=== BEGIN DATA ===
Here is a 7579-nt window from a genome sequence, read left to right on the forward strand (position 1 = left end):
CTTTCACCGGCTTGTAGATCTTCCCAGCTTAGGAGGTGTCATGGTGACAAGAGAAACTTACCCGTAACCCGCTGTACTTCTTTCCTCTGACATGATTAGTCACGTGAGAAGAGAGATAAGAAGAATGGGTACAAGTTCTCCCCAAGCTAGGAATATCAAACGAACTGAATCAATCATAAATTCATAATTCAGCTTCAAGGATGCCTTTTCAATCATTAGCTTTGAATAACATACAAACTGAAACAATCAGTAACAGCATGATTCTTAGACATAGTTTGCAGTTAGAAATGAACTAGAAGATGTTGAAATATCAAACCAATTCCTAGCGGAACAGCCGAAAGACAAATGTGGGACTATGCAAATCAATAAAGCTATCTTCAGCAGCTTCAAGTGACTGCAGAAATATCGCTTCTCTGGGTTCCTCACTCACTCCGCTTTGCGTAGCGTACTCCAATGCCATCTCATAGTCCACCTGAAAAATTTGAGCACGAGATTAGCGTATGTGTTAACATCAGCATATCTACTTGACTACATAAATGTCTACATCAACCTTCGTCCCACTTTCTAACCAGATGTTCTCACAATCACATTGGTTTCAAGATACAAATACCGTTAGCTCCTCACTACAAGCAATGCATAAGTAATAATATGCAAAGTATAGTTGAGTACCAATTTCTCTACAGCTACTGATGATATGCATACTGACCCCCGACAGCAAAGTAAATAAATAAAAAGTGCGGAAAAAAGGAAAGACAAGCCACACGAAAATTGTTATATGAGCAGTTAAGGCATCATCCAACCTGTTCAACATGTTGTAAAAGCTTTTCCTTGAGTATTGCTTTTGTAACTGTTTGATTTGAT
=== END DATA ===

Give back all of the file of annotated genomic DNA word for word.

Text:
Here is a 7579-nt window from a genome sequence, read left to right on the forward strand (position 1 = left end):
CTTTCACCGGCTTGTAGATCTTCCCAGCTTAGGAGGTGTCATGGTGACAAGAGAAACTTACCCGTAACCCGCTGTACTTCTTTCCTCTGACATGATTAGTCACGTGAGAAGAGAGATAAGAAGAATGGGTACAAGTTCTCCCCAAGCTAGGAATATCAAACGAACTGAATCAATCATAAATTCATAATTCAGCTTCAAGGATGCCTTTTCAATCATTAGCTTTGAATAACATACAAACTGAAACAATCAGTAACAGCATGATTCTTAGACATAGTTTGCAGTTAGAAATGAACTAGAAGATGTTGAAATATCAAACCAATTCCTAGCGGAACAGCCGAAAGACAAATGTGGGACTATGCAAATCAATAAAGCTATCTTCAGCAGCTTCAAGTGACTGCAGAAATATCGCTTCTCTGGGTTCCTCACTCACTCCGCTTTGCGTAGCGTACTCCAATGCCATCTCATAGTCCACCTGAAAAATTTGAGCACGAGATTAGCGTATGTGTTAACATCAGCATATCTACTTGACTACATAAATGTCTACATCAACCTTCGTCCCACTTTCTAACCAGATGTTCTCACAATCACATTGGTTTCAAGATACAAATACCGTTAGCTCCTCACTACAAGCAATGCATAAGTAATAATATGCAAAGTATAGTTGAGTACCAATTTCTCTACAGCTACTGATGATATGCATACTGACCCCCGACAGCAAAGTAAATAAATAAAAAGTGCGGAAAAAAGGAAAGACAAGCCACACGAAAATTGTTATATGAGCAGTTAAGGCATCATCCAACCTGTTCAACATGTTGTAAAAGCTTTTCCTTGAGTATTGCTTTTGTAACTGTTTGATTTGAT